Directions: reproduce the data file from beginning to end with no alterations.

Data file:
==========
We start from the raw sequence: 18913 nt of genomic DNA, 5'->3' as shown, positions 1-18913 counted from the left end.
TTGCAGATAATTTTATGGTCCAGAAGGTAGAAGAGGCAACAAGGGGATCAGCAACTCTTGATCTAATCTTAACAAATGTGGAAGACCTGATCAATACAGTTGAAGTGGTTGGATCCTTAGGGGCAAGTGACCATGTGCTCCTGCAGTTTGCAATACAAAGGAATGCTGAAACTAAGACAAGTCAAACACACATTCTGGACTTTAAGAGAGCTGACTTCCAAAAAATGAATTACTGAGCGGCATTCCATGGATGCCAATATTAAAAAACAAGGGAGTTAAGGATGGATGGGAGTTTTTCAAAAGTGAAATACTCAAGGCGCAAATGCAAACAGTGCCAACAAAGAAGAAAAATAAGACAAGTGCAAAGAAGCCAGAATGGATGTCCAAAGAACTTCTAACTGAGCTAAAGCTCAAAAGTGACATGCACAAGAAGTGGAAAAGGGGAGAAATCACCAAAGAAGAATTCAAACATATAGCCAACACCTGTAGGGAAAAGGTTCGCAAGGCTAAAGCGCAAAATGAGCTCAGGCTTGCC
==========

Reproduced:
We start from the raw sequence: 18913 nt of genomic DNA, 5'->3' as shown, positions 1-18913 counted from the left end.
TTGCAGATAATTTTATGGTCCAGAAGGTAGAAGAGGCAACAAGGGGATCAGCAACTCTTGATCTAATCTTAACAAATGTGGAAGACCTGATCAATACAGTTGAAGTGGTTGGATCCTTAGGGGCAAGTGACCATGTGCTCCTGCAGTTTGCAATACAAAGGAATGCTGAAACTAAGACAAGTCAAACACACATTCTGGACTTTAAGAGAGCTGACTTCCAAAAAATGAATTACTGAGCGGCATTCCATGGATGCCAATATTAAAAAACAAGGGAGTTAAGGATGGATGGGAGTTTTTCAAAAGTGAAATACTCAAGGCGCAAATGCAAACAGTGCCAACAAAGAAGAAAAATAAGACAAGTGCAAAGAAGCCAGAATGGATGTCCAAAGAACTTCTAACTGAGCTAAAGCTCAAAAGTGACATGCACAAGAAGTGGAAAAGGGGAGAAATCACCAAAGAAGAATTCAAACATATAGCCAACACCTGTAGGGAAAAGGTTCGCAAGGCTAAAGCGCAAAATGAGCTCAGGCTTGCC